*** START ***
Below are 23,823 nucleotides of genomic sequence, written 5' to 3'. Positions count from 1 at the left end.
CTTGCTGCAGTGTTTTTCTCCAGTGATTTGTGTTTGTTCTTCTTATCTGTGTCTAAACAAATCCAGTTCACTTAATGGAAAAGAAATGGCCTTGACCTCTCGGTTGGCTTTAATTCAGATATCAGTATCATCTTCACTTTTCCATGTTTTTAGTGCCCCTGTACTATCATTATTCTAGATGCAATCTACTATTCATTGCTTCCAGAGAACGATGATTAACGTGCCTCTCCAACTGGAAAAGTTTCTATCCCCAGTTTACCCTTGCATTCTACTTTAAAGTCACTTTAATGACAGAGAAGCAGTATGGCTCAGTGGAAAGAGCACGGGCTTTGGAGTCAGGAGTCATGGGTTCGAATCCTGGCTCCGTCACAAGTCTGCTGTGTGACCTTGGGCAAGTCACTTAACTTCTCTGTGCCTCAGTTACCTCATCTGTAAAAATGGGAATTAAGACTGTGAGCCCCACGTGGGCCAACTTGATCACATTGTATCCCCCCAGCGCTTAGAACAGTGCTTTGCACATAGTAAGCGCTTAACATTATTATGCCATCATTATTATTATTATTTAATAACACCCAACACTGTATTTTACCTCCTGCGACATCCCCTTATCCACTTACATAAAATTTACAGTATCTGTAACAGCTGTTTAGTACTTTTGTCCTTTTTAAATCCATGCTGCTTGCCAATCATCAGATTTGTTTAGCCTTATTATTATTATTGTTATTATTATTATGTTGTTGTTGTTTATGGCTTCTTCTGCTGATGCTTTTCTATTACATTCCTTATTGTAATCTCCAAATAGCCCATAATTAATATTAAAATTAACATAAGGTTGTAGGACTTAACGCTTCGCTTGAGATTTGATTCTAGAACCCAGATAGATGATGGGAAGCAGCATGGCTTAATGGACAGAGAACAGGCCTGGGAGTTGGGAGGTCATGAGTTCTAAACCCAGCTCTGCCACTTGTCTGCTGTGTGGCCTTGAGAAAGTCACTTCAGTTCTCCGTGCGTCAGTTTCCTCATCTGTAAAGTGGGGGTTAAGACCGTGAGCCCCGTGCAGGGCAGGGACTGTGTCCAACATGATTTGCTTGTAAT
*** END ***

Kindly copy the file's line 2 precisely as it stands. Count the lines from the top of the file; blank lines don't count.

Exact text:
CTTGCTGCAGTGTTTTTCTCCAGTGATTTGTGTTTGTTCTTCTTATCTGTGTCTAAACAAATCCAGTTCACTTAATGGAAAAGAAATGGCCTTGACCTCTCGGTTGGCTTTAATTCAGATATCAGTATCATCTTCACTTTTCCATGTTTTTAGTGCCCCTGTACTATCATTATTCTAGATGCAATCTACTATTCATTGCTTCCAGAGAACGATGATTAACGTGCCTCTCCAACTGGAAAAGTTTCTATCCCCAGTTTACCCTTGCATTCTACTTTAAAGTCACTTTAATGACAGAGAAGCAGTATGGCTCAGTGGAAAGAGCACGGGCTTTGGAGTCAGGAGTCATGGGTTCGAATCCTGGCTCCGTCACAAGTCTGCTGTGTGACCTTGGGCAAGTCACTTAACTTCTCTGTGCCTCAGTTACCTCATCTGTAAAAATGGGAATTAAGACTGTGAGCCCCACGTGGGCCAACTTGATCACATTGTATCCCCCCAGCGCTTAGAACAGTGCTTTGCACATAGTAAGCGCTTAACATTATTATGCCATCATTATTATTATTATTTAATAACACCCAACACTGTATTTTACCTCCTGCGACATCCCCTTATCCACTTACATAAAATTTACAGTATCTGTAACAGCTGTTTAGTACTTTTGTCCTTTTTAAATCCATGCTGCTTGCCAATCATCAGATTTGTTTAGCCTTATTATTATTATTGTTATTATTATTATGTTGTTGTTGTTTATGGCTTCTTCTGCTGATGCTTTTCTATTACATTCCTTATTGTAATCTCCAAATAGCCCATAATTAATATTAAAATTAACATAAGGTTGTAGGACTTAACGCTTCGCTTGAGATTTGATTCTAGAACCCAGATAGATGATGGGAAGCAGCATGGCTTAATGGACAGAGAACAGGCCTGGGAGTTGGGAGGTCATGAGTTCTAAACCCAGCTCTGCCACTTGTCTGCTGTGTGGCCTTGAGAAAGTCACTTCAGTTCTCCGTGCGTCAGTTTCCTCATCTGTAAAGTGGGGGTTAAGACCGTGAGCCCCGTGCAGGGCAGGGACTGTGTCCAACATGATTTGCTTGTAAT